Disney has Marvel, Star Wars, and Pixar, as well as its own back catalog. WarnerMedia has Harry Potter, Godzilla, The Matrix, Dune, DC Comics, and the Lego universe. Apple has… whatever See is supposed to be. Apple develops cutting-edge technology and owns thousands of patents, but it doesn’t own any intellectual property. And IP is what makes Hollywood go round these days.
Launching without a content library is a huge disadvantage, even when you take into account Apple TV+’s lower price. Netflix users—even if they only watch a few shows—know that they at least have hundreds upon hundreds of titles at their disposal, should they decide to try something new. The option is baked into the experience. Apple TV+ users won’t have any options. If they don’t like Apple’s select few original offerings, there won’t be anything else to keep them subscribed.
Apple will, theoretically, build out its library (assuming it renews and/or purchases new shows at a rate faster than it cancels them). But that takes time, and consumers will only stick around for so long when there are so many other streaming options—unless, of course, Apple’s original shows are worth paying for in the interim.
That’s the opposite of how Netflix became successful: by licensing a huge library of content made by other companies to subsequently help finance its own original-TV ambitions. Apple is all-in on its original stuff—without the safety net of a library—in the hopes that it can be good enough, for long enough, to grow into something bigger. It’s not an impossible strategy; it’s just a very different, and difficult, one.
Apple will spin it as a success no matter what. But the truth will be harder to discern
This is inevitable: Apple will brag about how many millions of subscribers Apple TV+ has not long after launch. We know it’s going to have a lot. The company is expected to sell hundreds of millions of new devices in 2020. That’s hundreds of millions of people who will have access to Apple TV+ for free. Many of them won’t sign up for the service (because they don’t want to, they don’t know how to, or they forget to), but even if only a small percentage do, that’s still many million subscribers.
Add that to the consumers who will pay the full $5-per-month fee for Apple TV+, and that’s a large subscriber base. Estimates vary widely, from about 20 million subscribers by the end of 2020 to 120 million. Netflix, for comparison, has 150 million global subscribers. It launched 22 years ago and has been making original content since 2013.
So Apple’s number will be big, but it won’t tell us much. We won’t know for a while (at least another year or two) how many of those subscribers signed up organically because they liked the product, versus how many of the millions of free customers just forgot to cancel. It’s a similar strategy to when Apple launched its Spotify competitor, Apple Music.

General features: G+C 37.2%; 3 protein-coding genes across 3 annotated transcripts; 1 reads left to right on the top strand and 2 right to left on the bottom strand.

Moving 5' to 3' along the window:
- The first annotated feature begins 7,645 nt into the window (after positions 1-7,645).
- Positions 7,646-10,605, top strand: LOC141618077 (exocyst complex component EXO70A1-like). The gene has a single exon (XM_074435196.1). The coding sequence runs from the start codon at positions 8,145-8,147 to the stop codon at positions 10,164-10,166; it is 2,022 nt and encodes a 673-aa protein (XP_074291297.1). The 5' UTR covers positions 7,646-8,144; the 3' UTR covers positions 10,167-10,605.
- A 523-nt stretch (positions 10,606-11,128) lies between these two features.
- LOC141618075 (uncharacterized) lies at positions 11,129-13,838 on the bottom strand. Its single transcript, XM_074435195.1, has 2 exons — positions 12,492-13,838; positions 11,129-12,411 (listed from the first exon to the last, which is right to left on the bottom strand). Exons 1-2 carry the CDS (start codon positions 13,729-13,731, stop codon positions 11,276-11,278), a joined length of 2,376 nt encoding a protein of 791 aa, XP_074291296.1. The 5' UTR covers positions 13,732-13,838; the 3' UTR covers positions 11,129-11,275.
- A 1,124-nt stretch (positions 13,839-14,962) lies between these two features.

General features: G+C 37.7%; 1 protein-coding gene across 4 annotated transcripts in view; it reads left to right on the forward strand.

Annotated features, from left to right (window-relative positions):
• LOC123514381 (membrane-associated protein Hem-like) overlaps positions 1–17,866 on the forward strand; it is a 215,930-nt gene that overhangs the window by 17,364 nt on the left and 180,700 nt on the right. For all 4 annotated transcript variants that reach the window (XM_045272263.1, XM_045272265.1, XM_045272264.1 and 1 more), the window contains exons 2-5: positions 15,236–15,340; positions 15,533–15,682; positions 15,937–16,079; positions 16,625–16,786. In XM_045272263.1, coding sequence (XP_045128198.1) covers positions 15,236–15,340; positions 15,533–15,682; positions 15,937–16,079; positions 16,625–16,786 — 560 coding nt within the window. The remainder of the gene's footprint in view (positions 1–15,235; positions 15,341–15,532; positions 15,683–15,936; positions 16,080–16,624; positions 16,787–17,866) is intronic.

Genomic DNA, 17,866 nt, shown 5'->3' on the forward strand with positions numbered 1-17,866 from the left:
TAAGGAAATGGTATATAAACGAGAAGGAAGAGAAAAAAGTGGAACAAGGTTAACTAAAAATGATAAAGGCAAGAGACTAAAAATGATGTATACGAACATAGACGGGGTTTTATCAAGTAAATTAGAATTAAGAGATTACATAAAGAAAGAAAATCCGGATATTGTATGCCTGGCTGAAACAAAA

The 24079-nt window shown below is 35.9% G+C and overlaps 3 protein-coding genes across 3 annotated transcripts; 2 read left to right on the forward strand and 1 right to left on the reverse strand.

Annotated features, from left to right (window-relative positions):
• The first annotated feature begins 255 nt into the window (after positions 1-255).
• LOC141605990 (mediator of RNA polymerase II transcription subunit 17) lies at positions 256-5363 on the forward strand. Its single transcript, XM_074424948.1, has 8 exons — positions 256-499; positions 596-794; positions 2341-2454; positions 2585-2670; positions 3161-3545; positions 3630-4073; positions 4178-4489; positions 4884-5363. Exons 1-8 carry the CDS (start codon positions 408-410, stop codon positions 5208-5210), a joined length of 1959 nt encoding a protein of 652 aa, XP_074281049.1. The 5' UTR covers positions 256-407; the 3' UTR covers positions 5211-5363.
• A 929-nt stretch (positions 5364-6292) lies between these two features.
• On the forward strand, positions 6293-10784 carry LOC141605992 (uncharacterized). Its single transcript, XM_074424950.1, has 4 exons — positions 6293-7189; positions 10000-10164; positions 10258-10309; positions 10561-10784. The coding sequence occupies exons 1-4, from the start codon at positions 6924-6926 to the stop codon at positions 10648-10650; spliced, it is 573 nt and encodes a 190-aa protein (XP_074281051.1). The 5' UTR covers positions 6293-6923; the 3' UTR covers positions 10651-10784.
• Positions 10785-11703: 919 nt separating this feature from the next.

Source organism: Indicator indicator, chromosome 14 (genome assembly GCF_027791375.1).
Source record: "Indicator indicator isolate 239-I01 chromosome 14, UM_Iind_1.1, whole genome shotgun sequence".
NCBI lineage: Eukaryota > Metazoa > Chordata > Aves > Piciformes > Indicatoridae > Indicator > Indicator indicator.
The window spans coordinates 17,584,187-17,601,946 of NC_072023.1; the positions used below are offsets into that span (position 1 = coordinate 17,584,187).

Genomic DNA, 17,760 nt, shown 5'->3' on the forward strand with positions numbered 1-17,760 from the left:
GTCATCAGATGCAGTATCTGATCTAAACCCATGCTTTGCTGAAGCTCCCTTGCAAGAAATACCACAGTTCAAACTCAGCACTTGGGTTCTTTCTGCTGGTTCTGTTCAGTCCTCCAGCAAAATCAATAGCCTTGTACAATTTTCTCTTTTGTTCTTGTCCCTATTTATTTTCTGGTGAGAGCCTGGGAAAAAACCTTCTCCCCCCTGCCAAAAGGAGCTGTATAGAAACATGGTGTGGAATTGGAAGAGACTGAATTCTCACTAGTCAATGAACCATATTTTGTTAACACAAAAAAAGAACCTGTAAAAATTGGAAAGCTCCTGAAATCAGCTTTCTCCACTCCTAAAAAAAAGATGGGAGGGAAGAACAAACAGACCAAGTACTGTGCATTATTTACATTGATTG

Subscriber figures, of course, are just one metric with which to measure success. “Prestige” is another. Can Apple win an Emmy? What about an Oscar? And if it does so, will that help that attract more big-name talent to its service, which in turn draws more subscribers and sells more devices and makes Tim Cook a very happy man? Maybe.
We know that Emmy voters are perfectly happy to give awards to streaming services (as they should be, since most of the best TV is online now anyway), but Oscar voters are still hesitant to do the same, fearing that streamers threaten the sanctity of the traditional theatrical model. To that end, Apple is rumored to be cozying up to cinemas in an effort to ingratiate itself with Hollywood bigwigs and, perhaps, improve its award chances.
A report in The Wall Street Journal revealed that Apple plans to release at least some of its original films exclusively in theaters for a few months before they’re available on Apple TV+. It’s the same strategy Amazon Studios employed when it began producing original content, helping Jeff Bezos and company earn the respect of the industry. This doesn’t have much to do with money for Apple. As the Journal notes, “Apple is more interested in the prestige and brand-building that can come with a glitzy theatrical release.”
Apple just wants to be loved
At the end of the day, Apple wants you to like it. It wants to be seen as cool, like it was when its commercials had silhouettes dancing with iPods. And it wants to be part of the TV party. It’s a little late getting there, so it’s going to show up big and bold and become the center of attention as quickly as it can.
The problem is that making TV isn’t easy. You can’t just throw money and stars at the wall and expect it all to stick. There must be a vision. “Stories to Believe In” is not a vision. “We have Oprah!” is not a vision (though, to be fair, Oprah’s presence is not insignificant).
Apple TV+ has to mean something more. It needs an aesthetic and some guiding principles. Everyone knows what an HBO show is. Everyone knows what it means to “watch Netflix.” Netflix has turned itself into a leisure activity that’s more than just watching television. Both companies have taken years to build their identities, develop customer loyalty, and convince the world’s best storytellers that their platforms are the best places to tell stories.
Apple is already so big and ubiquitous that it won’t need years and years of work in order to compete in the TV landscape. It’s already right there, ready to compete. But to do more than simply compete—to truly succeed in the way that it’s used to doing—Apple can’t be content with being Apple. That’s not good enough for Hollywood. It needs to be better.